Sheldon Kirshner

Syria’s ‘earthquake’ diplomacy

The 7.8-magnitude earthquake that devastated Turkey and Syria exactly a month ago, killing some 50,000 people and levelling thousands of residential and commercial buildings, appears to have worked to Syrian President Bashar al-Assad’s advantage.

Syria, one of Israel’s prime enemies, was relegated to the political wilderness following the outbreak of its civil war in 2011. This fratricidal conflict has killed several hundred thousand Syrians, uprooted half of Syria’s population, and forced millions of its citizens to flee into neighboring countries such as Lebanon, Jordan and Iraq.

Assad’s violent suppression of dissent, which precipitated the ongoing civil war, had major consequences. Syria was suspended from the Arab League and shunned by a plethora of Arab countries that severed diplomatic relations with Damascus. In short order, Syria — a key Arab state known as the “beating heart” of Arab nationalism — was reduced to pariah status.

Since the earthquake, however, Syria has improved its regional position.

The quake, which claimed the lives of some 6,000 Syrians, struck Aleppo, where Syrian forces defeated rebels in 2016, and Latakia, Assad’s ancestral home. Aftershocks rattled Idlib, which is held by an assortment of Syrian rebels, Kurds and Islamic fundamentalists.

Within days of the disaster, United Nations officials arrived in Syria eager to help. Syria’s chief allies, Russia, Iran and China, dispatched all manner of assistance. Saudi Arabia, an adversary, sent an airplane loaded with first aid.

Assad took phone calls from Egyptian President Abdel Fattah el-Sisi and King Hamad of Bahrain. He also held discussions with Ayman Safadi and Abdullah bin Zayed, the foreign ministers of Jordan and the United Arab Emirates. And in a goodwill gesture, Assad temporarily expanded United Nations access to rebel-controlled areas in the northwest.

On February 20, Assad visited Oman, in one of his few trips abroad in the past decade. According to Syrian and Omani reports, he and Oman’s sultan, Haitham Ben Tareq, spoke of the need for “joint cooperation” and “efforts to consolidate security and stability in the region.” The Syrian news agency, Sana, reported that Oman “hopes to see (Syria) return to normal relations with all other Arab countries.”

In his first external trip since the eruption of the civil war, Assad visited the United Arab Emirates last March. The United Arab Emirates, an ally of the United States, reestablished relations with Syria in 2018. It has since spearheaded a campaign to reintegrate Syria into the Arab political fold.

The United States, which opposes any form of normalization with Syria, criticized the United Arab Emirates for its openness to Assad, a polarizing figure who seeks to fix his war-torn economy by improving relations with oil-rich Arab countries.

Assad’s quest for regional acceptance took a quantum leap forward last December when the Syrian defence minister met his Turkish counterpart in Moscow. The meeting was arranged by Syria’s most important ally, Russia.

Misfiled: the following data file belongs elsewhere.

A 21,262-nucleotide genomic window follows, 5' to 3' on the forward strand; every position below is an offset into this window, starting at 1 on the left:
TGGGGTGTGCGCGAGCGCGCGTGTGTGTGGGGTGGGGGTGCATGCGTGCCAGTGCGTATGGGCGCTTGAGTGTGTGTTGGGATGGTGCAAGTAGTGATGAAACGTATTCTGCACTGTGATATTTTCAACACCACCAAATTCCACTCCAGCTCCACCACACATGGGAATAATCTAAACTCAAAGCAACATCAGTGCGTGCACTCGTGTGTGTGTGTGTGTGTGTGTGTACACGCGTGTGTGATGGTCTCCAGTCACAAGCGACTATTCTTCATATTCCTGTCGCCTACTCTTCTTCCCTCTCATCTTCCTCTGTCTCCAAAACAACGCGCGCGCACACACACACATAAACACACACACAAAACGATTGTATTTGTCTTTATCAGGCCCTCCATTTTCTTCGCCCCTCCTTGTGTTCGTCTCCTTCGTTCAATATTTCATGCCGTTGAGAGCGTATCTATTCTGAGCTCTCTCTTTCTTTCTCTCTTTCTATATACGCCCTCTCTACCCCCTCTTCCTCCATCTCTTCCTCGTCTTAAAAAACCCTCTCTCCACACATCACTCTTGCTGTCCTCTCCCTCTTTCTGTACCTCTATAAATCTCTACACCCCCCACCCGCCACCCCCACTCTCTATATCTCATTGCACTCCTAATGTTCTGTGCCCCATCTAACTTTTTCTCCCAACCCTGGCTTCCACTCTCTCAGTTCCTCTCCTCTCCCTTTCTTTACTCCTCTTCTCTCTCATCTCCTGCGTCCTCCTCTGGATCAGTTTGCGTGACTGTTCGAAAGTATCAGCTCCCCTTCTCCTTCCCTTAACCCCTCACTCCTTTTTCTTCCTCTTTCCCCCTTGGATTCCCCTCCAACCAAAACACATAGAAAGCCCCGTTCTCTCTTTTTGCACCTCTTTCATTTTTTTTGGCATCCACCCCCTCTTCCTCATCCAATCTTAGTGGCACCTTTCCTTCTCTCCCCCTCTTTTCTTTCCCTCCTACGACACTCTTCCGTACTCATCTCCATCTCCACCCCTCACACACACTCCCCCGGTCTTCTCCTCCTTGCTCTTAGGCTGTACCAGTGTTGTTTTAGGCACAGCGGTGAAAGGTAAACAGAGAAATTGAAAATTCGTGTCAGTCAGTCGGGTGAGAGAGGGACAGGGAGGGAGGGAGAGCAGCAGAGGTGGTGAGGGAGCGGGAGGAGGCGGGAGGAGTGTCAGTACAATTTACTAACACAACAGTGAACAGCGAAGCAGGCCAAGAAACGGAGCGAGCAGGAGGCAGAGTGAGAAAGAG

Turkey, which currently occupies a swath of northern Syrian territory, broke ties with Syria in 2011 after Assad rejected proposals from Recep Tayyip Erdogan, then the Turkish prime minister and now the president, to end the civil war.

From that point onward, Turkey, which had been one of Syria’s closest allies, supported the rebel cause and provided hospitality to Syrians fleeing Syria. There are now about three million Syrian refugees in Turkey.

Erdogan, in recent months, has talked of ending his quarrel with Assad, but has yet to confer with him. Be that as it may, Syria has made advances on other fronts to alleviate its isolation in the Arab world.

In September 2021, the energy ministers of Syria, Jordan, Lebanon and Egypt signed an agreement that Lebanon would import Jordanian electricity and Egyptian gas via Syria.

A month later, King Abdullah II of Jordan, the first Arab leader to call for Assad’s resignation after the outbreak of the civil war, phoned Assad. It was their first conversation in a decade.

Despite these milestones, Syria has yet to emerge from the cold.

Iraq, Lebanon, Oman and Algeria have called for Syria’s readmission into the Arab League, but Saudi Arabia has registered its objection.

Saudi Arabia, which broke with Syria in 2011 and has since funneled arms and funds to the Syrian rebels, takes a dim view of Syria’s close relations with Iran, its regional rival. It goes without saying that Syria and Saudi Arabia still have a long way to go before they can normalize relations.

Syria’s full rehabilitation is also blocked by the United States and the European Union, which have imposed economic sanctions on Syria and regard Assad’s authoritarian regime with extreme distaste.

A few days after the quake, though, the U.S. and the EU temporarily eased the sanctions. They were put in place in reaction to Syria’s egregious human rights violations, one of which was the deployment of chemical weapons against civilians.

Ukraine, which is currently fighting a war with Russia, severed ties with Syria last June after Assad recognized the Russian-backed breakaway republics of Donetsk and Luhansk in eastern Ukraine. In response, Syria broke relations with Ukraine in July.

Syria, a Russian client state, has supported Russia’s invasion of Ukraine without reservations.

About the Author
Sheldon Kirshner is a journalist in Toronto. He writes at his online journal,
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